Ab Fab: A butter-yellow rose that will melt your hearts

HERE I go again, singing the praises of a rose called Absolutely Fabulous.

If ever a variety was well-named, this one is it. Bred in America by US King of the Roses Tom Carruth – his heart was set on a career in flowers at just ten years old – it went on to win the coveted 2010 Rose of the Year – ROTY – award and has since become one of the UK’s favourites, rivalling that of Peace and Iceberg.

“Ab Fab” is actually a floribunda, like Iceberg, and though every brochure states it is a small-to-medium grower, mine regularly grows robustly and, this summer, has sent up at least one shoot that’s 3ft long.

In a distinctive coat of butter-yellow and shiny, mid-green foliage, my “Ab Fab” is a bush that likes to be noticed. As it is in the front garden, I doubt if it’s complaining!

In the health stakes, Absolutely Fabulous is right up there, flourishing and blemish-free. There’s a decent fragrance, apparently of liquorice, according to some supplies, though my own nostrils don’t actually detect this specifically. Definitely worth a second sniff, though!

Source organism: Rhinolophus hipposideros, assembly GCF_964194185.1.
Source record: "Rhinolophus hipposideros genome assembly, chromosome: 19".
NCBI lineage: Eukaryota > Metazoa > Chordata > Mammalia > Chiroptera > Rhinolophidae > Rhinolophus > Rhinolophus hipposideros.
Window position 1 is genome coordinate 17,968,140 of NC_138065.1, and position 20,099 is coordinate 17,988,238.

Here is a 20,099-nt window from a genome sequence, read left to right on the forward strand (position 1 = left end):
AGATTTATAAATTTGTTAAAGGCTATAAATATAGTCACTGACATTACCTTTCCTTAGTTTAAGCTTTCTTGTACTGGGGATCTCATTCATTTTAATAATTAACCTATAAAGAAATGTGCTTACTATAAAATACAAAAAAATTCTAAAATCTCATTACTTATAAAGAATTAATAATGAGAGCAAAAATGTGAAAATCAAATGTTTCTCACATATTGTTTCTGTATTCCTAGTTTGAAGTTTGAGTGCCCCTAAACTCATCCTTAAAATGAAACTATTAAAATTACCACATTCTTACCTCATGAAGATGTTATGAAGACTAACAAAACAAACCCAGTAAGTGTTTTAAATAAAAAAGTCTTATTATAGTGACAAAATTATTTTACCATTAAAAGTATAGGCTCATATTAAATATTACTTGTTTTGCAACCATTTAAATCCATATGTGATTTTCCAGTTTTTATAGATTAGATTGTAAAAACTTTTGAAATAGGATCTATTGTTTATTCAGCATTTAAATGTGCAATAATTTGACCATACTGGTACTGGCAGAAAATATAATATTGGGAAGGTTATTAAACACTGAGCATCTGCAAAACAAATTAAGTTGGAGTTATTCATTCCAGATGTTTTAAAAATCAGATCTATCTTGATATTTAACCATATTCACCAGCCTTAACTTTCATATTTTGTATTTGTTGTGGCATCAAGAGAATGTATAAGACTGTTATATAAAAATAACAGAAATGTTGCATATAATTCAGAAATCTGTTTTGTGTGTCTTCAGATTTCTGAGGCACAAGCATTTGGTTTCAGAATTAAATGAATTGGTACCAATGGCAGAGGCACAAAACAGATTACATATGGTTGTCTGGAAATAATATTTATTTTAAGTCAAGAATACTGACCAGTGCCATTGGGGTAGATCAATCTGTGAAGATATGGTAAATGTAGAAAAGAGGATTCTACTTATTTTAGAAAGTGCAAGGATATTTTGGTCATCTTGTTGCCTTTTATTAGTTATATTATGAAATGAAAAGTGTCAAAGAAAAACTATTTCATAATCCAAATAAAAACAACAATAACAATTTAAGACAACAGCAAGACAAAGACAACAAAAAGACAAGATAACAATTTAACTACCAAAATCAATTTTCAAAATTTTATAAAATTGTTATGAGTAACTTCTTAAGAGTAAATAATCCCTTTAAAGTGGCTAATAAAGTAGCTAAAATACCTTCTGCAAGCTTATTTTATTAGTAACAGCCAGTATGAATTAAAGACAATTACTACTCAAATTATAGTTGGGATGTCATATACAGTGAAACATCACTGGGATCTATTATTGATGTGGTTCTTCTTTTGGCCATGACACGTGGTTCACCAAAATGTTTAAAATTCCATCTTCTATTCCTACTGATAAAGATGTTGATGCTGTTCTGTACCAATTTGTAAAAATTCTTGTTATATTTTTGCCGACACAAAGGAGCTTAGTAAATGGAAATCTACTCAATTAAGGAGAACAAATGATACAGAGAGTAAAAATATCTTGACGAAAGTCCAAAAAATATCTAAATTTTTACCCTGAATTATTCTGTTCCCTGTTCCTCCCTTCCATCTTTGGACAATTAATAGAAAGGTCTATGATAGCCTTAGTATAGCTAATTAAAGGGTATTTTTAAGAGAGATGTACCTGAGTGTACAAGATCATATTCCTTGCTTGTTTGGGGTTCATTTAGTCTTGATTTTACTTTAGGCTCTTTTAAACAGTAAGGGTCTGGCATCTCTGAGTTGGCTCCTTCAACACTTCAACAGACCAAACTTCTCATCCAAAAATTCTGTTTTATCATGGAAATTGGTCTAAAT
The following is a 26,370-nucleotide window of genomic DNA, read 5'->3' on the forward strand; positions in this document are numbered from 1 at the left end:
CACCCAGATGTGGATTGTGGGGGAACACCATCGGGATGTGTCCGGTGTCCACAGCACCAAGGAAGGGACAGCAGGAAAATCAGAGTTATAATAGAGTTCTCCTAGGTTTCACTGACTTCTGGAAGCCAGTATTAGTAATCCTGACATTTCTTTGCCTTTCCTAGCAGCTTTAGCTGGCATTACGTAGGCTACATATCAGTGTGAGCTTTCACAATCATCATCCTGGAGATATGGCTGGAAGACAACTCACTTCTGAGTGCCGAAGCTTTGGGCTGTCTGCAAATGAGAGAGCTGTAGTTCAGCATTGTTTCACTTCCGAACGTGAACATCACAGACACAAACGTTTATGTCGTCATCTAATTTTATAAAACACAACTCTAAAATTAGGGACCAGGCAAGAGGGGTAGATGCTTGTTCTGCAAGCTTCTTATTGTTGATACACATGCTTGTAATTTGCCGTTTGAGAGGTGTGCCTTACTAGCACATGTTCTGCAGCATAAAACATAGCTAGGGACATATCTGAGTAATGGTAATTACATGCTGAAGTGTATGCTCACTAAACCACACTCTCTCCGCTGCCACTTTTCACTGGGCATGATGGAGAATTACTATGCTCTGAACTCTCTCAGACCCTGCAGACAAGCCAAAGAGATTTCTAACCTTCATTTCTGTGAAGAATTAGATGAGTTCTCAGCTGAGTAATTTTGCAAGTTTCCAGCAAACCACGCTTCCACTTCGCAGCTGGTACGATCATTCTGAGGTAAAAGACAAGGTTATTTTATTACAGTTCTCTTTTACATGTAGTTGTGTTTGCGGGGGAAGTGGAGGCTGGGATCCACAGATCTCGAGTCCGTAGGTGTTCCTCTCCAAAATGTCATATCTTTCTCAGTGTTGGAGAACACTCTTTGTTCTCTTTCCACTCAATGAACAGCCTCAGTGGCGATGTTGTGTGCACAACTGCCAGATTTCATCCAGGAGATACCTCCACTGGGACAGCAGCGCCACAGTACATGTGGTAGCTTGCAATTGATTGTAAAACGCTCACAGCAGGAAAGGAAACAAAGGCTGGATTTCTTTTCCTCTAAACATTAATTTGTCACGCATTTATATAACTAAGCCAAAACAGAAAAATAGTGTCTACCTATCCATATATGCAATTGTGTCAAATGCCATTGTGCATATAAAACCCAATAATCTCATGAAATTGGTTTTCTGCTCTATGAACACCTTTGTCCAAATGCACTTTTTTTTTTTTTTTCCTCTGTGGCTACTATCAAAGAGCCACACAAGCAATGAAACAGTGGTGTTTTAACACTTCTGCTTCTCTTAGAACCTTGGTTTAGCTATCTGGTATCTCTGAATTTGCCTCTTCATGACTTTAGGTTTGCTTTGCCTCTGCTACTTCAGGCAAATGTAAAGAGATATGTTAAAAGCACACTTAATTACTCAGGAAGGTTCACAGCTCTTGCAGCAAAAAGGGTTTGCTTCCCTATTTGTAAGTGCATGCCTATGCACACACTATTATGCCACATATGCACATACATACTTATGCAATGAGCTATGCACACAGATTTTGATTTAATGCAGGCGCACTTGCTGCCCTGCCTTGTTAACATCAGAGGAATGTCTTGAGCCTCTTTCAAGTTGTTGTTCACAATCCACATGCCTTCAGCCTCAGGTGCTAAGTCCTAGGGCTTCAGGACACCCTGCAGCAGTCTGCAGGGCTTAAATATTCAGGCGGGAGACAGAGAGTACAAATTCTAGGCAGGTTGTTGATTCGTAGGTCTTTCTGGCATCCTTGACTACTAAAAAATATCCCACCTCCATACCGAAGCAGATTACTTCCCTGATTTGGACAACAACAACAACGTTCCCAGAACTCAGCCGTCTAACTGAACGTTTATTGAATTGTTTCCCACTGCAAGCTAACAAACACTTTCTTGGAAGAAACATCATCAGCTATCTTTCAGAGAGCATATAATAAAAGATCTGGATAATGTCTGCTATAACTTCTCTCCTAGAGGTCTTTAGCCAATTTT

I’ll repeat what I wrote a few days ago – that Absolutely Fabulous is arguably the finest floribunda rose ever raised, in an arena of many thousands. I also predict it will be gracing our gardens for at least another generation.

I’m sure Jennifer Saunders, Joanna Lumley, Dawn French & Co would agree with that verdict.

Tour the garden centres now for one that’s still growing in its pot. If you don’t mind waiting for the bare root season this autumn, most retailers will stock this variety. C & K Jones at www.jonestherose.co.uk or Bill LeGrice at http://www.rosebuddies.com are just two outlets where you’ll find “Ab Fab” listed.

Rose AbFab G

¶ The finest floribunda? Rose Absolutely Fabulous looking pretty fabulous in my garden.

It’s enough to give you the pip, but before you blow one read on . . .

NOW here’s a story that surely deserves to have a juicy, ripe raspberry blown straight at it. Or does it?

Years ago, long before I knew my late father-in-law, he related the tale of a factory over at Great Yarmouth that manufactured tiny wooden pips to mix with raspberry jam before bottling.

Well, could anyone believe that? Certainly his children – my wife and brother-in-law, that is – laughed out loud and possibly blew their dad a noisy raspberry when his back was turned.